Stellar Pulsation, space photometry, exoplanets (SPEX)

Welcome to the homepage of SPEX research group


SPEX is a research group of astronomers at the Konkoly Observatory, who use the high-precision space photometric data of Kepler, a NASA space telescope in order to study stellar interiors through oscillations and planetary systems. The group was founded in 2007, two years before the launch of the telescope.


Kepler is a NASA Discovery mission which aims at finding Earth-size planets around Sun-like stars in the habitable zone. To do this, Kepler monitors around 150,000 stars continuously close to the plane of our Galaxy, in the constellations Cygnus and Lyra. The planets are discovered by measuring the brightness of the stars hunting for transits, the tiny dimmings caused by the occultation by their planets. As of February, 2015 more than a thousand confirmed planets have been found, among them the first multiple transiting system Kepler-9b and -9c, two Saturn-sized exoplanets orbiting the same star; Kepler-10b, the smallest known rocky planet, Kepler-11b-g, a solar-like star hosting six exoplantes, planets around binary stars, etc. In addition, over 4100 planetary candidates have been announced, many of them Earth-sized or smaller, and some orbiting in the habitable zone.

Kepler seismology

Kepler allows the most precise stellar brightness measurements ever taken. The continuous observations provide a unique way to study stellar variability due to spots, flares, eclipses and pulsations or oscillations. Asteroseismology uses stellar oscillations detected in the form of light variations to map stellar interiors, just like seismologists use earthquakes to get information about the structure of planet Earth. Stellar seismology provides means to derive accurate stellar parameters, like mass, radius and age. Parameters of the detected transiting planets can be derived relative to their host stars. Therefore seismology helps to characterize planets and planetary systems, as well. Studying any type of pulsating stars benefits from the uninterrupted and precise measurements. Unexpected astrophysical phenomena and important contributions to long-standing problems are anticipated at this level in the case of practically all types of stars.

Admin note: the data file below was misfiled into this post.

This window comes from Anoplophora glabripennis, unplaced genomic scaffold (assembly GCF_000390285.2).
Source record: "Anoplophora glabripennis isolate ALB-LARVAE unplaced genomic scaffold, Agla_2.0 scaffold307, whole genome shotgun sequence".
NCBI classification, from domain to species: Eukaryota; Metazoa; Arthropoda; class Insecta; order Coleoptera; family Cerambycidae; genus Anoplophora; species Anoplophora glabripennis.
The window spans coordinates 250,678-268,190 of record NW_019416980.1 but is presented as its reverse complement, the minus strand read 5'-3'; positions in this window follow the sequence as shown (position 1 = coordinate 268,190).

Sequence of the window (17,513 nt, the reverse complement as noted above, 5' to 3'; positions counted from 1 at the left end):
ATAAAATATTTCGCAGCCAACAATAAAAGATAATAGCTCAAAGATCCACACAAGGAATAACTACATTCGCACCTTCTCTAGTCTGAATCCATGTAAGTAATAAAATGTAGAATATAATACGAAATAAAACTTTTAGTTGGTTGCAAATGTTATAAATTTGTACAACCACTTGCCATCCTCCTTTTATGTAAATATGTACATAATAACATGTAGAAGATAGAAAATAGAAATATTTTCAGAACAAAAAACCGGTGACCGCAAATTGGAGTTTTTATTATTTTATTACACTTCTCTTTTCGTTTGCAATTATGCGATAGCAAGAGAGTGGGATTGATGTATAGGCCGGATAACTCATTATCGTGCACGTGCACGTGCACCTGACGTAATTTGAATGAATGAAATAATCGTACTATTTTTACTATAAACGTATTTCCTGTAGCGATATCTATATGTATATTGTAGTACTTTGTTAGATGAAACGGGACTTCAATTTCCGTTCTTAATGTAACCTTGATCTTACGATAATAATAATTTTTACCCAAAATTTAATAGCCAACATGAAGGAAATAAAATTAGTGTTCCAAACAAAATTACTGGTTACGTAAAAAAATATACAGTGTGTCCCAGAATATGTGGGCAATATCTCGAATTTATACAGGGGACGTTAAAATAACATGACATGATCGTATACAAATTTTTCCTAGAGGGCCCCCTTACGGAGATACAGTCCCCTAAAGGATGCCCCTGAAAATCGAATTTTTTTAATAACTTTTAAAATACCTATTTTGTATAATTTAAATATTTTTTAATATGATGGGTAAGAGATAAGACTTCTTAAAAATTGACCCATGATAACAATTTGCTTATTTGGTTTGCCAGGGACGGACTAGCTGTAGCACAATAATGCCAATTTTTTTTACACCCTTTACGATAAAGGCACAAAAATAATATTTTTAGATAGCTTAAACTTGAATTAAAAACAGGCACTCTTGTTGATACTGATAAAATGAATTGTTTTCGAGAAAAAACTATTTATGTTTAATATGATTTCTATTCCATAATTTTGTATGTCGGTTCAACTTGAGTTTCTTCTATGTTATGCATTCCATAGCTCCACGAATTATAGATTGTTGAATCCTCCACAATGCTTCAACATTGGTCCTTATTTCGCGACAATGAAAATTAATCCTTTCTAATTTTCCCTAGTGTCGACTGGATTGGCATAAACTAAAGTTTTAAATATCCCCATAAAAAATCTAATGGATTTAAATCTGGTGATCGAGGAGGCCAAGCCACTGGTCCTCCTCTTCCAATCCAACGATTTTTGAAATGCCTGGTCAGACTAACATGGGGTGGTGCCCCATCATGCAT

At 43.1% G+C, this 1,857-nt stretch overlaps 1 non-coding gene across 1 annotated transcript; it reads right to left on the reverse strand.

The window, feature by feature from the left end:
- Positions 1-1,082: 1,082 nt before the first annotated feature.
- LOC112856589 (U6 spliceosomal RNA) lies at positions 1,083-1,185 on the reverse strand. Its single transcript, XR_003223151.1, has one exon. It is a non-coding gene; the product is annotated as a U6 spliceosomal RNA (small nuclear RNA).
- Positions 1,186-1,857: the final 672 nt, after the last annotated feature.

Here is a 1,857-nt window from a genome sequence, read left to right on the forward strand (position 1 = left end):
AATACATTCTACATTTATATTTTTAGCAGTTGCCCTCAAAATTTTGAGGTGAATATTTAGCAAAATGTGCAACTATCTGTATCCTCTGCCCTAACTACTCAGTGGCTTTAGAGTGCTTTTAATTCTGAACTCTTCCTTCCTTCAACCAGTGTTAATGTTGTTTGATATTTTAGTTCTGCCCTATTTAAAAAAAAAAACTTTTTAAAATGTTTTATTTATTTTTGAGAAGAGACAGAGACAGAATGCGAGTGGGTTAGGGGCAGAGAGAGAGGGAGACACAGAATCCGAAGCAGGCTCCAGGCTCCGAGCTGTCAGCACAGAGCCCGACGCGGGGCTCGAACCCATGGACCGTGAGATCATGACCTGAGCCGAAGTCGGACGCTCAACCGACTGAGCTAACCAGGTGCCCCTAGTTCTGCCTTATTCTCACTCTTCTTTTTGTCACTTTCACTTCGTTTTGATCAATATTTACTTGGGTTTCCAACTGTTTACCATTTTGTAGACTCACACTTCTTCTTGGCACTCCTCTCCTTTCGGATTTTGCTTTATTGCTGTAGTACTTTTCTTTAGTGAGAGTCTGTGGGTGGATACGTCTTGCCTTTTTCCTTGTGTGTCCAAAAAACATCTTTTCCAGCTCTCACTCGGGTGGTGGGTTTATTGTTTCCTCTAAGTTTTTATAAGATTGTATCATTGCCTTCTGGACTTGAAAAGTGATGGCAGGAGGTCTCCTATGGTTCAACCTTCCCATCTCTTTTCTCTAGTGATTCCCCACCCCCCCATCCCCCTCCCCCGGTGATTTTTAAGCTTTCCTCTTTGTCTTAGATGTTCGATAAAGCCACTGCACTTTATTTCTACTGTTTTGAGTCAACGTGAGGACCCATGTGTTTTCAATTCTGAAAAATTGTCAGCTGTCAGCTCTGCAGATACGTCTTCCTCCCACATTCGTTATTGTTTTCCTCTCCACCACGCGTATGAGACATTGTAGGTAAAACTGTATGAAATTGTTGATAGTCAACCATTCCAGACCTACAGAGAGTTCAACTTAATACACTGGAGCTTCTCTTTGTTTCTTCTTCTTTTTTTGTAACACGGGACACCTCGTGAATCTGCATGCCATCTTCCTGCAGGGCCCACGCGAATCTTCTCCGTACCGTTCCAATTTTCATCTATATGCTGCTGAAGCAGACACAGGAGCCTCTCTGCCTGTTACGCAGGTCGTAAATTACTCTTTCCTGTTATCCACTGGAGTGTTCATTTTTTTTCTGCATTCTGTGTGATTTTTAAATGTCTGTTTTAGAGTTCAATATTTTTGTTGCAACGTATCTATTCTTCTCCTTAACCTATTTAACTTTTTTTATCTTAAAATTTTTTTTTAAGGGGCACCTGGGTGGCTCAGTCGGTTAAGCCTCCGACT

Kepler RR Lyrae

The Kepler Asteroseismic Science Consortium (KASC) was formed to organize and maintain asteroseismology and pulsating variable star research with Kepler. This consortium now has more than 400 members worldwide working in 13 different working groups. R. Szabó was appointed as chair of Working Group#7 (Cepheids) and chair of the Stellar modelling subgroup of WG#13 (RR Lyrae), while L. L. Kiss became the leader of Working Group#12 (Mira and semiregular stars). The Hungarian Kepler Group (KIK) members participated in the target selection process before the launch of Kepler. This was a crucial work, since Kepler can observe only preselected targets. As working group leaders, we periodically update the Kepler astroseismic target list, thereby actively influence the operation of the spacecraft and the mission. Finally a short list of other Kepler-related activities that KIK conducts:

  • preparatory work, target selection
  • ground-based follow-up observations
  • data processing, data analysis
  • stellar modeling
  • interpretation and publication of the results
  • writing successful Guest Observer and DDT proposals
  • KASC organization, administration, policy decisions
  • public outreach
Recent results of our group are summarized here.


TESS was launched on 18 April, 2018 atop a Falcon 9 rocket!

TASC4 & KASC11 Workshop, 8-13 July 2018, Aarhus, Denmark.

The Kepler spacecraft is low on fuel, but still collecting science data. More info: NASA

K2 Campaign 17 started on 1 March, 2018.